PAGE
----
Then… There was me. Toddling up into dolphin pose, the prep posture. Long story short – it’s much less elegant, much less graceful, and involved a lot of huffing and puffing on my part as my upper back and shoulders strained. I knew I could ‘use the wall if I needed to’, according to the instructors of many of the classes I went to, but I knew in my heart that I would never make it up there. I’d come CRASHING to the ground, disrupting the peace and serenity of the balanced disciples, and cause some kind of a domino effect whereby people would tip over left right and center – and they would stare at me angrily, and shake their fists at me for being such a noob to the practice.
“Do you want to come up?” My morning instructor would ask me. I’d shake my head vigorously and continue straining in the prep posture.
One day, I went to a class with a friend of mine (who is far more athletic than I am). He wasn’t quite a regular to yoga, and yet, when sirsasana was announced, he kicked his way up and put his feet against the wall.
I saw this out of the corner of my eye, and gasped. Though I don’t have much of a backbone, I sure do have a competitive streak – and it far outweighs any fearlessness I had. So I set my jaw, pushed my mat close to the wall, and quickly, WHAM! Kicked my legs over my head and onto the wall. I hovered there, thinking to myself, I can’t believe he’s doing it! and, Wait, I can’t believe I’m doing it! It was an enormous amount of discomfort, being upside down, but I’d learned at that moment that it was fear keeping me on the ground – not ability.
After that, I began to kick my legs onto the wall as a regular occurrence. The instructors would offer help here and there, cuing us to perhaps take one foot off the wall, and then the other. I wouldn’t. I would keep my heels firmly against the wall, focused simply on the feeling of the inversion.
At the beginning of the retreat, I had prepared myself to continue my wall headstands, and found a nice spot at the back of the room where I put my mat. Everything was going to be perfect… Until, that is, they’d decided to move all the mats forward in a bit of a semicircle around the instructor’s mat. To build a sense of community, they thought. More like, to screw up my wall headstand game! I thought, as my mat was moved from the back of the room and the wall to the inner part of the circle.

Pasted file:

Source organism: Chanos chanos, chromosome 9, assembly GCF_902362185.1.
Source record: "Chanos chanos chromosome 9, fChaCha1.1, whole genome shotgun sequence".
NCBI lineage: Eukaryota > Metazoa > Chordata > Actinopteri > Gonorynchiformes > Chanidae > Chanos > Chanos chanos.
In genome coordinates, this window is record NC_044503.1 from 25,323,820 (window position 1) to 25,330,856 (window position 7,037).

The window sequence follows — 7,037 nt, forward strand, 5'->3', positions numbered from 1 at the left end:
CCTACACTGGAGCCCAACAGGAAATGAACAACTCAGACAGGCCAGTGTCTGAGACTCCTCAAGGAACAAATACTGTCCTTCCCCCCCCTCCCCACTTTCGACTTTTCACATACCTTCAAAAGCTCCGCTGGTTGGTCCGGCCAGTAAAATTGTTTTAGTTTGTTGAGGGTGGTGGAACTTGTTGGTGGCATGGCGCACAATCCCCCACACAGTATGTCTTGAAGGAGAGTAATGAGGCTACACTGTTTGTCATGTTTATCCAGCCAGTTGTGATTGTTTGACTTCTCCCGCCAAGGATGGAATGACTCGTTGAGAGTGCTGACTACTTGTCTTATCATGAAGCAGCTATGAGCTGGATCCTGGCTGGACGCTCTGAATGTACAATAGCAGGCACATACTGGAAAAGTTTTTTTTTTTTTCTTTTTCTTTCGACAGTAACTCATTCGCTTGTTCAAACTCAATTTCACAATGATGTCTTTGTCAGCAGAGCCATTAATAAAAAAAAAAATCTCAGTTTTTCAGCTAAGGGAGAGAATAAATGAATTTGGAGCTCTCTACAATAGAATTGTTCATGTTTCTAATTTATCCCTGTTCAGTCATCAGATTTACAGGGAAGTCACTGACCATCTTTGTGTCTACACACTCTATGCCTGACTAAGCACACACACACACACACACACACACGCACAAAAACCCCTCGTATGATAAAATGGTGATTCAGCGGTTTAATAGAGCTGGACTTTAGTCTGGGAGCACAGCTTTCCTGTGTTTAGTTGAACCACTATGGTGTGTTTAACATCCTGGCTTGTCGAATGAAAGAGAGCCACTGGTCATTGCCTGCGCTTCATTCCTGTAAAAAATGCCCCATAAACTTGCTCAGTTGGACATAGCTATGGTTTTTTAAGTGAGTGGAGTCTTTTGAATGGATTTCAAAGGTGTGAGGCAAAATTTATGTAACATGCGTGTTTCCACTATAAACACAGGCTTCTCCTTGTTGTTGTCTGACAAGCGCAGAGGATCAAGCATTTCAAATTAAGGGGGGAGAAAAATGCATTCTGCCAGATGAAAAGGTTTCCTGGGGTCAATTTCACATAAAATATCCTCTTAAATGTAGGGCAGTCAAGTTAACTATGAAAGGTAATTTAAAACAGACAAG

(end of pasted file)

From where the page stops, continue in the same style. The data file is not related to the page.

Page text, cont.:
So, when the instructor announced it was time for sirasasana… I knew I had no choice. I would need to do it without the wall.
I set myself up, and began to raise one leg, and then the other, unsure of where exactly my legs would need to stop. There’s a combined action of both propelling your body and also restraining it once you find the balance. Easy, right? The instructor came over once he saw my awkward, half kicks. In the way that only a seasoned yoga teacher can really do, he told me to kick off, and then caught my ankles and half dragged me upright into the proper posture.
I immediately realized what a mistake I’d made. I’m upside down, I can’t get down, this really nice instructor is trying to help me, and he doesn’t realize that I’m never going to be able to do this, he should be helping someone else with more potential… The thoughts swirled until I realized that I could feel a bit of a sense of balance. “Okay, come down now,” He said, as he let go of my ankles and I tried to gently, gracefully come down to the floor–BOOM. Meh. Graceful enough.
Though I was excited at trying headstand off the wall, I had no illusions this would be difficult. The next day, I thought to myself as we headed to the class, I’m tired today- probably not a good day to try headstand. Meh, yeah, I’ll skip it.
“…time for sirasasana…” I started to go into my prep posture and then saw out of my peripherals a pair of feet appear by my mat. Oh no…
“Round two of headstand!” The instructor said. I smiled, and on the inside, groaned. So much for sitting today out!